Category Archives: Home Owner Tips

Virtual Staging No Substitute for The Real Thing

Virtual staging grew in popularity after the San Francisco shelter in place (SIP) began in mid March. Buyers couldn’t physically get into properties for about two or three weeks, and listing agents had to quickly adapt to include virtual marketing pieces like 3D tours and photo galleries showing furniture in rooms that were technically empty. Stagers weren’t able to do their jobs, so staging wasn’t an option.

But now that we can physically show property and stagers are working again, it’s become obvious to me that virtual staging can only take sellers’ marketing so far. Sure, virtual staging is a lot less expensive for sellers than the real thing. Agents generally pay for the virtual staging on a per photo basis, so sellers avoid paying thousands of dollars for actual staging. Continue Reading

First Steps for Reopening SF Real Estate

It’s been almost a month since The Bay Area shelter in place (SIP) went into effect. The good news is that our collective efforts appear to be bending the curve in California, according to Governor Newsom’s address yesterday. And talk in San Francisco Realtor circles is turning to how we should initially begin reopening real estate after the government lifts the SIP. Continue Reading

My First Virtual Open House

My First Virtual Open House

I attended my first virtual open house this past weekend, and decided that it was an excellent addition to the marketing mix when it comes to “viewing” a home during the shelter in place (SIP). We’re very limited these days when it comes to physical property showings, so it’s key for listing agents to think outside the box.

My Corcoran Global Living colleagues, Amy Clemens and Alec Mironov, pulled together a helpful virtual open house this weekend. They launched their Glen Park single-family home listing last week at 31 Fairmount, and sent out an e-flyer promoting the listing and their Saturday virtual open from 10:00-12:00. I clicked on the scheduling link, requested my 20-minute time slot and received a Google Hangouts invitation. Continue Reading

Listing Options for Sellers During SIP

It’s not a great time to put a listing on the market, but some homeowners may need to do just that. Unexpected life or financial changes sometimes propel a home sale. If you’re about to take the plunge during the shelter in place (SIP), it’s important that you understand the Multiple Listing Service (MLS) options so you can decide the best way to market your home or handle any complications that may arise during what are very uncertain times.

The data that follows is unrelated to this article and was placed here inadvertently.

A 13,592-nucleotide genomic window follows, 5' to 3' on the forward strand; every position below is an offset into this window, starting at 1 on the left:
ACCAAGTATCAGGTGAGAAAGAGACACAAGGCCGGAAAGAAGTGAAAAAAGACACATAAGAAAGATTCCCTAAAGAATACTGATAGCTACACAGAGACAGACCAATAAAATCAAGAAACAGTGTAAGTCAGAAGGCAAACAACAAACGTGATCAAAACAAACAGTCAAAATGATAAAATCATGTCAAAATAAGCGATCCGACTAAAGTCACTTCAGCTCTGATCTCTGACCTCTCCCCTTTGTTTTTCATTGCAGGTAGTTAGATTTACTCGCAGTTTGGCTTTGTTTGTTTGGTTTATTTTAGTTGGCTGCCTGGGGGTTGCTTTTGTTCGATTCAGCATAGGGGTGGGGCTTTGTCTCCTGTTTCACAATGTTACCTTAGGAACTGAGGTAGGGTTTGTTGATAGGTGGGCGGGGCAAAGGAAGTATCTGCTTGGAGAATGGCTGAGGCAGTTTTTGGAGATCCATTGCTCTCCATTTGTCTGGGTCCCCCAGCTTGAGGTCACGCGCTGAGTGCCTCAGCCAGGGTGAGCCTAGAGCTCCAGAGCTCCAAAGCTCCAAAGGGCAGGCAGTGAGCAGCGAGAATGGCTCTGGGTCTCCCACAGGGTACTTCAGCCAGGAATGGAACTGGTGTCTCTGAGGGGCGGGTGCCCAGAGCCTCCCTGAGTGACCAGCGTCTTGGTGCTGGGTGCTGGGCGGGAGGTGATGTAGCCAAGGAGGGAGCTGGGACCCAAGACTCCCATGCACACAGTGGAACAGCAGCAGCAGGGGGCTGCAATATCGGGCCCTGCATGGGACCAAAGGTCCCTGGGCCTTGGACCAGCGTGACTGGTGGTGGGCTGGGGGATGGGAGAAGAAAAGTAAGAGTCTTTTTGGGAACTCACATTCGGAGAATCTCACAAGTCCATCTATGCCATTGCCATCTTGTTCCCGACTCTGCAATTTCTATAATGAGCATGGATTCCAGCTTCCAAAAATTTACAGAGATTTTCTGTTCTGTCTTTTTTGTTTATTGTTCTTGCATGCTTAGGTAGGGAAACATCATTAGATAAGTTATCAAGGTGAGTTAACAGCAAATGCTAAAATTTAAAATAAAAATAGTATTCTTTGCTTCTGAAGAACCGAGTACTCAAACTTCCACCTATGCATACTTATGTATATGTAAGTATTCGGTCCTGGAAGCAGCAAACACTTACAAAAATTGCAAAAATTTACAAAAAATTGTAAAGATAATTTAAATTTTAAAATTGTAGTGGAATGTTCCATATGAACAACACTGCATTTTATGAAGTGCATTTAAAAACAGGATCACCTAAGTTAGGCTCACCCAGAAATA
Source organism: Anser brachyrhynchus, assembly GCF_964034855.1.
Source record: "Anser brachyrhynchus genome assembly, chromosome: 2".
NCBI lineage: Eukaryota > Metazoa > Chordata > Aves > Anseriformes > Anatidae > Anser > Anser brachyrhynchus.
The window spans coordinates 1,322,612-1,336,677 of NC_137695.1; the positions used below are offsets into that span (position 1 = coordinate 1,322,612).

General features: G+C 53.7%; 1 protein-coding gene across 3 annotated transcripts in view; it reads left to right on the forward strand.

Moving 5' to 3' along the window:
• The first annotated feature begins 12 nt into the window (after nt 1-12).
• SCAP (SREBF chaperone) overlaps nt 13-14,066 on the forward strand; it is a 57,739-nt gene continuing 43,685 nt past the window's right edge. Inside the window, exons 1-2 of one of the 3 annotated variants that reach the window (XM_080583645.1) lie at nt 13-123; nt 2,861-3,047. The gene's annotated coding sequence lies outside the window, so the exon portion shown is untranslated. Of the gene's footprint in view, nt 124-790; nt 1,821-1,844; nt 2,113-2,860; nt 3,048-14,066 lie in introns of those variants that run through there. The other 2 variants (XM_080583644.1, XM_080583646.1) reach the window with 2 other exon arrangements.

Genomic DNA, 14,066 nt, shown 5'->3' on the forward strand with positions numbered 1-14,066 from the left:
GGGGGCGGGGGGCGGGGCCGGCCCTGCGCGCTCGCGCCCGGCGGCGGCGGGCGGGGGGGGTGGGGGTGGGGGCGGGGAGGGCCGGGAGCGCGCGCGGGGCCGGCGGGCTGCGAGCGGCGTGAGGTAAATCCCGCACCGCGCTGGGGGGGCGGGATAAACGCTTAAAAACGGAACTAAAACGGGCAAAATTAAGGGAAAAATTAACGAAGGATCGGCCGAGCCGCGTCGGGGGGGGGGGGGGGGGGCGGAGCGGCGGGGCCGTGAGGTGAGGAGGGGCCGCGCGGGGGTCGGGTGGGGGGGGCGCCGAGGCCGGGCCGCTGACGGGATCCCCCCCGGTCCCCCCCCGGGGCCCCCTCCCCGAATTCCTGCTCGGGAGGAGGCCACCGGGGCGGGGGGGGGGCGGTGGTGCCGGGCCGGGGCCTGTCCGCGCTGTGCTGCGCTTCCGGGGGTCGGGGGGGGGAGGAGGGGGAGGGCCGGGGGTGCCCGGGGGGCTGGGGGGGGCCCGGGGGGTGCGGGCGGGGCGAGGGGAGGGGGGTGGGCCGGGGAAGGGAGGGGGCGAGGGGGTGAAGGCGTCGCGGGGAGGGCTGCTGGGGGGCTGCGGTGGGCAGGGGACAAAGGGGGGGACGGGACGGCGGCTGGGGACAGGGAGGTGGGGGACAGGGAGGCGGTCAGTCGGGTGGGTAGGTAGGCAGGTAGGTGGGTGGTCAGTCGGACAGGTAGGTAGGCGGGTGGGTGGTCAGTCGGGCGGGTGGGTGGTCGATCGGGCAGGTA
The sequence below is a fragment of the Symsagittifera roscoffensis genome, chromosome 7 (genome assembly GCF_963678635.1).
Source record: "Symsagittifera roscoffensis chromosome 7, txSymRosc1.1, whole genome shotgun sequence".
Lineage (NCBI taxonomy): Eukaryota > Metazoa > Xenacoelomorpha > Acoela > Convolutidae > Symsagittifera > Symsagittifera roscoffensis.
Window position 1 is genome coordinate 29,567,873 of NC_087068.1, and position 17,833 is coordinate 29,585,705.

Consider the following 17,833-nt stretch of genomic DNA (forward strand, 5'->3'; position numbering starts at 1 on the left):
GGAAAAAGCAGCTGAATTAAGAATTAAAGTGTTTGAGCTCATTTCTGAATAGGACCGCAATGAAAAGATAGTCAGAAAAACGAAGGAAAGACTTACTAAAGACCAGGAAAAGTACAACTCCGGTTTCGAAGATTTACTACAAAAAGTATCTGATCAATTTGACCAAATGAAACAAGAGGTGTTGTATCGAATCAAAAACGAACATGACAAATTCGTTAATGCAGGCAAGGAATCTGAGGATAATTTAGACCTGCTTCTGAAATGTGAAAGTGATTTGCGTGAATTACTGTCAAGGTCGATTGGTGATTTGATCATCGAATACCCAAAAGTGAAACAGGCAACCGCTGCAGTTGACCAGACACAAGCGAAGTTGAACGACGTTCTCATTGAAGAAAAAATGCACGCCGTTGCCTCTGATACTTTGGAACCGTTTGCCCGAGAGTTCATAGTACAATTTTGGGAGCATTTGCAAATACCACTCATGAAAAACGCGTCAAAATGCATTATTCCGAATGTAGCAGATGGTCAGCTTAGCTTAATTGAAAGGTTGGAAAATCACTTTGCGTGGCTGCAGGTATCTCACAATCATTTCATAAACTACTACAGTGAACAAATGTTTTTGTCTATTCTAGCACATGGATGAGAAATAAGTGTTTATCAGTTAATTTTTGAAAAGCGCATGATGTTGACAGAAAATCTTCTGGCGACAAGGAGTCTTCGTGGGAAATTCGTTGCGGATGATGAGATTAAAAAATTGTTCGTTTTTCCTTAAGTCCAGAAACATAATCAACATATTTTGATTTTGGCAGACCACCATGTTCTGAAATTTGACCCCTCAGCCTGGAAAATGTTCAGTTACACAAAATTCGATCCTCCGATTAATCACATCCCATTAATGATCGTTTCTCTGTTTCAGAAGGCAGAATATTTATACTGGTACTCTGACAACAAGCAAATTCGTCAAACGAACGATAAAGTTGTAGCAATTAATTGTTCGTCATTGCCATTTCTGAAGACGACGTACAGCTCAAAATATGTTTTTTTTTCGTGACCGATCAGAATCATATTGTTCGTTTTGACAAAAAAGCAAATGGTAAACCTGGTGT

Here’s a breakdown of the different types of MLS listings so you can figure out what strategy will be best for your property:
Active: When an agent inputs a property in the MLS, it typically becomes an “active” listing and is also published to syndicated sites such as Redfin, Zillow, Realtor.com and others. However, this may not be the best route to go during the SIP. An active listing immediately starts the clock ticking on an important metric—“days on market” (DOM). Agents and buyers consider the DOM when they’re discussing how much to offer. A home with a long DOM indicates a lack of interest, and discourages buyers from offering more over asking (or even list price). Of course, DOM during a SIP has more to do with the interruption in the normal course of business than a lack of interest. But be aware that there are currently more than 400 active residential listings in the MLS, and many of them are gathering dust. Continue Reading

What Buyers and Sellers Can Do During the SIP SF

We’re all easing into the new normal—limiting trips outdoors to essential activities like gathering groceries and exercising, videoconferencing with family, friends and co-workers, and catching up on sub-par Netflix shows.

Guidelines for citizen conduct haven’t changed since the our shelter in place (SIP) began one week ago on March 16th, nor have the recommendations for real estate agents set forth by our local San Francisco Realtor Association. I’ve spoken with a number of my colleagues, and we are all heading into Week Two wondering if there is anything we can do with respect to helping our clients and generally doing business.

Here’s an overview of market conditions, and what you can do as a buyer and seller in Week 2: Continue Reading

Is the Coronavirus Infecting San Francisco Real Estate?

There’s been considerable speculation among home buyers, sellers and real estate agents over the past few days about the coronavirus’ potential effect on our local San Francisco market.

Indeed, the stock market just had its worst week since 2008, and the World Health Organization elevated its virus risk assessment to “very high.” Home buyers hoping to take advantage of what may be a lull in the market are well advised to move down payment funds from securities accounts to easily accessible, non-volatile bank accounts.

So what might we expect if the outbreaks continue popping up, disrupting business and travel in the process? Continue Reading

Adding ADU To House, Duplex May Not Be The Best Idea

The climate is ripe for adding housing in San Francisco, and that extends to the city’s efforts to make adding an accessory dwelling unit (ADU) to a property easier. But whether you should move ahead with “legalizing” an existing in-law apartment—or creating one—depends upon what type of property you own.

If you own a building with three or more units, adding another one won’t really introduce new use restrictions on the building or resale complications. Continue Reading